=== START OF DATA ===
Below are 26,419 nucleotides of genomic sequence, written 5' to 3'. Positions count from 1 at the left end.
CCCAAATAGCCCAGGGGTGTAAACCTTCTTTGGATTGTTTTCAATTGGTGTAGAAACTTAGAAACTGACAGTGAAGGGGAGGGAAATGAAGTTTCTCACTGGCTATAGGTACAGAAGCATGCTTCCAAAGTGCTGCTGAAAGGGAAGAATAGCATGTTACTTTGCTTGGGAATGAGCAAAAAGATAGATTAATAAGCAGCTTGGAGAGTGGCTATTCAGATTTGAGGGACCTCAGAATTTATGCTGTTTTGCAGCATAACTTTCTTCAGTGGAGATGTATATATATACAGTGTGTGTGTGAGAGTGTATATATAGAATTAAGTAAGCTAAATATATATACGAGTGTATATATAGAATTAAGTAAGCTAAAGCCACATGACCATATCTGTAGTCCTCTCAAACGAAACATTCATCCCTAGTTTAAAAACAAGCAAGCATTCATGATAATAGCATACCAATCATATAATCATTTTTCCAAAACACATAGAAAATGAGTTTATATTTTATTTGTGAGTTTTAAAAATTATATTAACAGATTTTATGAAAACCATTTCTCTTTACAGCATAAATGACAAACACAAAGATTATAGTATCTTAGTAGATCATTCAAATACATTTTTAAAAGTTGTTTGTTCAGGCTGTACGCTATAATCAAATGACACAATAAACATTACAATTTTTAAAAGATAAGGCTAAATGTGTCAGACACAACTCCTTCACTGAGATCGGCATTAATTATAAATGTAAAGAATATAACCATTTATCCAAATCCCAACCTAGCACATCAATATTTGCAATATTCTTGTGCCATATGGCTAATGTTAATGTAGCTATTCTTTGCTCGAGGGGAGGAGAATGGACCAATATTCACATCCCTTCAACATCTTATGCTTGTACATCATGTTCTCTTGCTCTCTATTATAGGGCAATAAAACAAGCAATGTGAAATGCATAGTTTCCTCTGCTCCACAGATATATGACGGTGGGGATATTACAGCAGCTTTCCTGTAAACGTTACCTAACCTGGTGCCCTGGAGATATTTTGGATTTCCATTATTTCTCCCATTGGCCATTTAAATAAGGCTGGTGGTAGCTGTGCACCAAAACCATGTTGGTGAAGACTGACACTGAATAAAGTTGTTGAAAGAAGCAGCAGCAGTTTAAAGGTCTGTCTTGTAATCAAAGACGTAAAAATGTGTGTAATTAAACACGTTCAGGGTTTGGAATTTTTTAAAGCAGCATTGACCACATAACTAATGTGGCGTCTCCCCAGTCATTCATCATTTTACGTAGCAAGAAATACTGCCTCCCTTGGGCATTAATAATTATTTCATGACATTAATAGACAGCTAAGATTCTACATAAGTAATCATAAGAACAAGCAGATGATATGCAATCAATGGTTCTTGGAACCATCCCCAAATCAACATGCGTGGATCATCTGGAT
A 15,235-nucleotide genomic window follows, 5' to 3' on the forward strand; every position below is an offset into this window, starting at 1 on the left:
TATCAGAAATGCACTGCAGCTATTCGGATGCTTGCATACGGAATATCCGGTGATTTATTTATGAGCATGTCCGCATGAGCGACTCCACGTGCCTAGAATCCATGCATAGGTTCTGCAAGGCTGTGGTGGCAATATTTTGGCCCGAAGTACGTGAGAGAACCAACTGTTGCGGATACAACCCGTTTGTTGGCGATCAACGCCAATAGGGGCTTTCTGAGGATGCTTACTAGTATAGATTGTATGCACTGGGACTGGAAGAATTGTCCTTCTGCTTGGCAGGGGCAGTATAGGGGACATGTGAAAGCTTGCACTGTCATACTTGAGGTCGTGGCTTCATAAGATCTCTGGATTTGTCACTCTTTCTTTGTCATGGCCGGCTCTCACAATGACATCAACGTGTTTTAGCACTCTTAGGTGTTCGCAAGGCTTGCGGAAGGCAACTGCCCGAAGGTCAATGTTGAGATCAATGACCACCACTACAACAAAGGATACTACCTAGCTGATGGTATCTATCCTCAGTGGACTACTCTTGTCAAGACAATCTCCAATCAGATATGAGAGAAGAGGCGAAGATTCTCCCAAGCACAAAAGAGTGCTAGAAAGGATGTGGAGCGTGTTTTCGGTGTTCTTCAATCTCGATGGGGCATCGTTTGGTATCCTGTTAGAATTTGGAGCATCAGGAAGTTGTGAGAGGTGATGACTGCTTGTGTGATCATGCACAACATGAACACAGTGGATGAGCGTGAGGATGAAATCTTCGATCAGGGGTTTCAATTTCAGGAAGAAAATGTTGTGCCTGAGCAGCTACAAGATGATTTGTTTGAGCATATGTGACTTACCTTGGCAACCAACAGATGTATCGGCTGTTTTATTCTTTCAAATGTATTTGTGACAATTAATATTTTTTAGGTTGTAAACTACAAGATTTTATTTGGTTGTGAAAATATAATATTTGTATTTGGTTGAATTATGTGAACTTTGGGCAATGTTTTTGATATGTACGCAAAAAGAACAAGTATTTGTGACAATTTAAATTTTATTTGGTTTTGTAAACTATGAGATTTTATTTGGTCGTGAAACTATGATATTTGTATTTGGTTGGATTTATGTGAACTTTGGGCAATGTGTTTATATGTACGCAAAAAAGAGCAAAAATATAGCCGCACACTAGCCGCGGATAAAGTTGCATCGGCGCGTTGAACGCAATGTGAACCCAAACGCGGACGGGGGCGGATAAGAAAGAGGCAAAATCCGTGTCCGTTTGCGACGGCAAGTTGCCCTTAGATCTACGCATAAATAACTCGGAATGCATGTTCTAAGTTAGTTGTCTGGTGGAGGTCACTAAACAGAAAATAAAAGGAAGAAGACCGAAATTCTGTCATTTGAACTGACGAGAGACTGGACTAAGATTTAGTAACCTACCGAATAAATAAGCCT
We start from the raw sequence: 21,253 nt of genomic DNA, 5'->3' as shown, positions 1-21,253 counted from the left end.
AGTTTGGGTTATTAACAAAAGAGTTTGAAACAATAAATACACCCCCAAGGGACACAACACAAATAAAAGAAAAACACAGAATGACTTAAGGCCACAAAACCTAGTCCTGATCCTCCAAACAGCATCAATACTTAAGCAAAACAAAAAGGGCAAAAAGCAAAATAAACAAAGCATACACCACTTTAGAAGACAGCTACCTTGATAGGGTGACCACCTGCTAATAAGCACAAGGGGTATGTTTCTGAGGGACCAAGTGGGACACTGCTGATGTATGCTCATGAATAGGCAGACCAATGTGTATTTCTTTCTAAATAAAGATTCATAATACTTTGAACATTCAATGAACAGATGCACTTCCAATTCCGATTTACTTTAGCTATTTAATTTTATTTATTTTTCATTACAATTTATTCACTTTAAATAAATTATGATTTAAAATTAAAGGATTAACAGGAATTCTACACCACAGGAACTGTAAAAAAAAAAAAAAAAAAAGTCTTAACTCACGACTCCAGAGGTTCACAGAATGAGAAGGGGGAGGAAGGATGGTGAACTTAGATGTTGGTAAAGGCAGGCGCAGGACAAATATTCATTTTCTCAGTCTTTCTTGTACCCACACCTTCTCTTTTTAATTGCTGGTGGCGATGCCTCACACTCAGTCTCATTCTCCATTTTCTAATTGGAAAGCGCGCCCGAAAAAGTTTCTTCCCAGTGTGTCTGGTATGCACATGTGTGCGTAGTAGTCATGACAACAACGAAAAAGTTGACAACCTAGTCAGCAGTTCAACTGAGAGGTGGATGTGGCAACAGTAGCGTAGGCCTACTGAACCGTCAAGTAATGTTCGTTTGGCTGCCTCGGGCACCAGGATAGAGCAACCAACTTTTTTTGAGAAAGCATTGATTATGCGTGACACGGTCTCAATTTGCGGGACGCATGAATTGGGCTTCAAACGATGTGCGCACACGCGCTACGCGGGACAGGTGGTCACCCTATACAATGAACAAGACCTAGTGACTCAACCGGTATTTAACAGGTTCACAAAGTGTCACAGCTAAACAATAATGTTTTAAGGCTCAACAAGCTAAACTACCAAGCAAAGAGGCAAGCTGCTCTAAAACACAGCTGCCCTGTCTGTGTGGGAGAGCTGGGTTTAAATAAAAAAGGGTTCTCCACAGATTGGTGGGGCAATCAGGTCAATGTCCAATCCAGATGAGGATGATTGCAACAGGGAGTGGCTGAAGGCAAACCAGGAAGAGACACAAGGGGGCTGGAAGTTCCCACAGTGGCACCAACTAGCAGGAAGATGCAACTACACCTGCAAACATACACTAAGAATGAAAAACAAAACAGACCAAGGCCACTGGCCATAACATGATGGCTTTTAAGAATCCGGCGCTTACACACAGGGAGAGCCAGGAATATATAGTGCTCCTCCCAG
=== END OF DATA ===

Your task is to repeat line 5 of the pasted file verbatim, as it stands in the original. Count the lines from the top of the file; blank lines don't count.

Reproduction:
We start from the raw sequence: 21,253 nt of genomic DNA, 5'->3' as shown, positions 1-21,253 counted from the left end.